PS4 Battery Time-Keeping Time-Bomb Silently Patched By Sony; PS3 Consoles Still Waiting
from the tick-tock dept
Over the past several months, there have been a couple of stories that certainly had owners of Sony PlayStation 4 and PlayStation 3 consoles completely wigging out. First came Sony’s announcement that it was going to shut down support for the PlayStation Store and PlayStation Network on those two consoles. This briefly freaked everyone out, the thinking being that digitally purchased games would be disappeared. Sony confirmed that wouldn’t be the case, but there was still the question of game and art preservation, given that no new purchases would be allowed and that in-game purchases and DLC wouldn’t be spared for those who bought them. As a result of the outcry, Sony reversed course for both consoles specifically for access to the PlayStation Store, nullifying the debate. Except that immediately afterward came word of an issue with the PS3 and PS4 console batteries and the way they check in with the PlayStation Network (PSN) to allow users to play digital or physical game media. With the PSN still sunsetting on those consoles, the batteries wouldn’t be able to check in, and would essentially render the console and all the games users had worthless and unplayable.
But now that too has been corrected by Sony, albeit in a completely unannounced fashion.
PlayStation owners wanting to preserve their PS4 libraries well into the future can breathe a sigh of relief, as the system’s latest firmware update reportedly fixes a time bomb found inside every console.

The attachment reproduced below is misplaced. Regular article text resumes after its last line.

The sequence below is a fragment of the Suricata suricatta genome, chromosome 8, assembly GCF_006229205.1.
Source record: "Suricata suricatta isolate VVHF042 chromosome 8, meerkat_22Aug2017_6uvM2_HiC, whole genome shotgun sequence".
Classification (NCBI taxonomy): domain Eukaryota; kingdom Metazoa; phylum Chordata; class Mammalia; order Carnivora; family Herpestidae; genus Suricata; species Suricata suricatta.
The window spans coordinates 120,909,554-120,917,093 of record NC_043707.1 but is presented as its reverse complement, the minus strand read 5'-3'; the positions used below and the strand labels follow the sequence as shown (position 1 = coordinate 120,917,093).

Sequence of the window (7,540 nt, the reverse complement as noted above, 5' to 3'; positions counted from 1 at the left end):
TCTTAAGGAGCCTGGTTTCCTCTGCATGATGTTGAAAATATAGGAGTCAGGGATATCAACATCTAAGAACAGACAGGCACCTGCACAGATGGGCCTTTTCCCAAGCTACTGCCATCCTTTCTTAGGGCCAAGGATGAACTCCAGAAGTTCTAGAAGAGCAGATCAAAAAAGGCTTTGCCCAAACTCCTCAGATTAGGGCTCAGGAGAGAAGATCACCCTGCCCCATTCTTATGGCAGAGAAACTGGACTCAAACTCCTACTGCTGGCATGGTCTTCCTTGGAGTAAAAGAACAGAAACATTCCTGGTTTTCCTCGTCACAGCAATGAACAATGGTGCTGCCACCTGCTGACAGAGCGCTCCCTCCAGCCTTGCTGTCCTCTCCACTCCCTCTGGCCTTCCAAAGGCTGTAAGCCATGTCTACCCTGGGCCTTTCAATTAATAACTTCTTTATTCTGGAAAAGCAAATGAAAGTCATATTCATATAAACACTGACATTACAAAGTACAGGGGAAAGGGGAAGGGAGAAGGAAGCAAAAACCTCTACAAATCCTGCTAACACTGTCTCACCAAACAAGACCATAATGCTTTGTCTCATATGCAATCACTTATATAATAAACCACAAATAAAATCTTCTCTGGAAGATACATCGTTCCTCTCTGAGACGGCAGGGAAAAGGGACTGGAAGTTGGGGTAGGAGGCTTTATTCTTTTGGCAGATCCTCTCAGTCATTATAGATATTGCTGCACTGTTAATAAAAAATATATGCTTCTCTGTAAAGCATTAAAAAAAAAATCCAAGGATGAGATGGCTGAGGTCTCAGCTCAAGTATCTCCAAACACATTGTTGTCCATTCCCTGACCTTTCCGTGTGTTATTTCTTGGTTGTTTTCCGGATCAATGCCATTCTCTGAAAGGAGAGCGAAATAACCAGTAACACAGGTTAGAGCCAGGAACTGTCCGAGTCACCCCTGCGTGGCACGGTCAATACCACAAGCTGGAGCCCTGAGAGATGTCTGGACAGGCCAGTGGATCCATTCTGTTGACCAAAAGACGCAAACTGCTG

While Sony’s official patch notes for the 9.00 update strangely make no mention of the CMOS fix, that lack of mention may point to a change in its attitude about PlayStation’s legacy platforms. With PS5’s backward-compatibility limited (so far) to PS4 titles and in the absence of a major overhaul to its PS Now streaming library of games, taking the step to push an update that nixes the CMOS issue on PS3 as well would be a welcome shift.
So now PS4 owners are off the hook, though whether they know it or not appears to be a matter of whether they read the news about this on sites like this. PS3 owners, meanwhile, don’t currently have a fix in place. And that really does highlight a continuing messaging and transparency problem when it comes to Sony and how it treats its PlayStation customers.
Sony has, far too often, had to either reverse course on its plans when its own fans go apeshit, such as when it finally enabled cross-console play for PlayStation games, or instead has had to weather tough public relations and legal storms when it kept to its plans, such as when it removed useful features from the PS3 via firmware update after the public had already bought the console.
It’s great that the company fixed this problem for the PS4 owners, but what about everyone else? Why not let people know the fix has been made? Why can’t this company communicate?